Lightweight, light-colored clothing is best. Ventilated shorts and t-shirts let heat dissipate.. DO NOT wear long sleeves or long pants or sweat suits. Purposefully running in sweat suits on hot days to lose water weight is dangerous!
Proper Hydration & Heat/Humidity Precautions:
Parents should know that active children do not adjust to hot temperatures (greater than 95F) as well as adults. Their body surface, as a proportion of their overall weight, is much greater than an adult’s. So they produce more heat during physical activity and they sweat less than adults. This reduces their ability to get rid of body heat.
In addition, kids often don’t drink enough to replenish the fluids they lose during prolonged activity. This can lead to severe dehydration and potentially life-threatening heat illnesses. Here are some simple tips to help your child stay safely hydrated while exercising or playing outdoors in the heat:
- Know the physical condition of the child. Lack of physical fitness can impair the performance of any child who is active in the heat. Dehydration of more than 3% of body weight increases a child’s risk of a heat-related illness. For kids participating in organized sports, set practice schedules during cooler hours, especially if the child isn’t in great shape.
- Acclimatize them to the heat. Gradually introduce young athletes to the heat. Slowly increase the intensity and length of workouts over 10 to 14 days. This helps train their bodies to drink more, increase blood volume, and sweat more. Sweating helps release heat from the body.
- Give them water or sports drinks. “The key is water and electrolytes,” says Albert C. Hergenroeder, professor of pediatrics at Baylor College of Medicine and chief of the sports medicine clinic at Texas Children’s Hospital. Children and teens who exercise hard or play sports on hot days (with temperatures between 79 and 84 F) should cut back their time on the playing field by taking more frequent breaks, according to the American Academy of Pediatrics (AAP). Young athletes should be well hydrated before they begin to play. Then, during play, coaches or parents should make sure children drink often, even if the children aren’t thirsty. The AAP recommends five ounces of cold tap water or sports drink for a child weighing 88 pounds, and nine ounces for a teen weighing 132 pounds. One ounce is about two kid-size gulps.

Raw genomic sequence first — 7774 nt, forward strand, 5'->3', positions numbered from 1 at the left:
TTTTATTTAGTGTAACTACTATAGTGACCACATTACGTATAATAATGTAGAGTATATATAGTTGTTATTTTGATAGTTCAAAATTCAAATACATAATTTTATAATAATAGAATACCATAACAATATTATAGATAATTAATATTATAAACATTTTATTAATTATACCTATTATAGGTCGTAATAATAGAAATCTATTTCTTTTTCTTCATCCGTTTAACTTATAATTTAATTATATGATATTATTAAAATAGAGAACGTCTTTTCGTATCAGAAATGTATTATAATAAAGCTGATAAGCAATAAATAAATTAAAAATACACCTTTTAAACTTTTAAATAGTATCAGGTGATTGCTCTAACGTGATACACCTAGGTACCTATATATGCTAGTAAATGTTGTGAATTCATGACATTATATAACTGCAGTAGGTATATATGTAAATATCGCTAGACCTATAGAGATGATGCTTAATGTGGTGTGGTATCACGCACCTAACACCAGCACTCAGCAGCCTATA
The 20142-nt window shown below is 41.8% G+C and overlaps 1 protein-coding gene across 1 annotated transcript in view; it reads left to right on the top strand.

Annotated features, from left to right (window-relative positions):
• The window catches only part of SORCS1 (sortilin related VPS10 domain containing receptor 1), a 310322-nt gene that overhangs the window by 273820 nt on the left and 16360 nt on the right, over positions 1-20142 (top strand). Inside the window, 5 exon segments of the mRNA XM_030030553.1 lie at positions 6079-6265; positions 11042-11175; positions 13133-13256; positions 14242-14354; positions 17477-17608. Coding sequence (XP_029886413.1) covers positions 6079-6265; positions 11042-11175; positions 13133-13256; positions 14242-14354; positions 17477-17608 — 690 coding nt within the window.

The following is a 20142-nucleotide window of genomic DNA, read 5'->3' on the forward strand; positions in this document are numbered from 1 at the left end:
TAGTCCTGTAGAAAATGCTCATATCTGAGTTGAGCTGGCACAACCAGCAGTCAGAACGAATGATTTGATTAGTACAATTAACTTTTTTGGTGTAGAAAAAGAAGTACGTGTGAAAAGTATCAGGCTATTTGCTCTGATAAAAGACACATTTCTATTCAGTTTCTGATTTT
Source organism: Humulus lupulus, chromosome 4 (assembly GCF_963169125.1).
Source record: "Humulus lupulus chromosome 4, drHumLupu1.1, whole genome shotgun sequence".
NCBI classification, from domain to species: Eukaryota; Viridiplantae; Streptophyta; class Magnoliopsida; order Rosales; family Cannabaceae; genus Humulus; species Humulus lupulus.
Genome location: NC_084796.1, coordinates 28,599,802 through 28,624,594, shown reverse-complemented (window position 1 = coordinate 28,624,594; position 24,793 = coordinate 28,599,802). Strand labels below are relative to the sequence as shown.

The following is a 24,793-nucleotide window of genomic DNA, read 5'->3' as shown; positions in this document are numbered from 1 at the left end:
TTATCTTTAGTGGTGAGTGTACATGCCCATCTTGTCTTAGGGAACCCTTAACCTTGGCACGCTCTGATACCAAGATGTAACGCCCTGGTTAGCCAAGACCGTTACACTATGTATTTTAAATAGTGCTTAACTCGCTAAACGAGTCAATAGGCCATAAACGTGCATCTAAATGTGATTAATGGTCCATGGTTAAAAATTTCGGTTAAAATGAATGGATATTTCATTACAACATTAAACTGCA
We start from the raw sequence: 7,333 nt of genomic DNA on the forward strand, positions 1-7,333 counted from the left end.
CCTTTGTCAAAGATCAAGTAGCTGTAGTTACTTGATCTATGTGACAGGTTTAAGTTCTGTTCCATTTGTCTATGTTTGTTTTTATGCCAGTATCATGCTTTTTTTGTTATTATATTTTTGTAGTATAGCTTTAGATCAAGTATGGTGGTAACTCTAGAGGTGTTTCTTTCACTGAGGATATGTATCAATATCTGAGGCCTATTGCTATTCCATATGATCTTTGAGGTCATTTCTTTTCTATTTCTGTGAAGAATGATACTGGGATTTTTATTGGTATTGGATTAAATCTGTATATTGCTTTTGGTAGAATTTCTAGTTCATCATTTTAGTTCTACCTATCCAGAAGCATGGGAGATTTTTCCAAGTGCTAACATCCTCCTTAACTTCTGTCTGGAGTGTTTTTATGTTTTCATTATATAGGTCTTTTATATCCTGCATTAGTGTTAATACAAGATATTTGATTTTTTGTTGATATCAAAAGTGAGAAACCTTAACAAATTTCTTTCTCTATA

- Know the weather conditions, and plan accordingly. Know the heat index: It’s the combination of high air temperatures and humidity that’s most dangerous. Exercising in a relative humidity of 35% and an air temperature of 95 degrees Fahrenheit may cause heat illness. Even dry climates can have high humidity if the sprinkler systems run before early morning practices. Avoid practice sessions during the hottest time of the day. Schedule the hardest workouts for early morning or late afternoon/evening.
- Use Sunscreen! When a child is going to be exposed to the intense summer rays of the sun, apply at least SPF 15 sunscreen and have them wear protective eyewear that filters out UVA and UVB rays. Consider having the child wear a visor that will shade their eyes and skin but will allow heat to be transferred off the top of their head.
- Watch them closely. Watch your athletes before, during, and after practice for any signs of trouble. Pay special attention to athletes who eagerly compete at or above their capabilities. If a child looks sick, take him or her off of the track or course. Monitor the child closely while the child rests and drinks fluid. “Kids with moderate heat injuries — not heat stroke, but heat exhaustion — may look fine 15 minutes later if you give them something to drink and allow them to cool down,” says Hergenroeder. “But they’re still dehydrated. They should take the day off, and you should keep an eye on them when they come back to practice tomorrow.”
- Have an emergency plan.Parents and/or staff should all be trained in first aid. Make sure everyone involved knows what to do during an emergency.
Reviewed by Charlotte E. Grayson-Mathis, MD.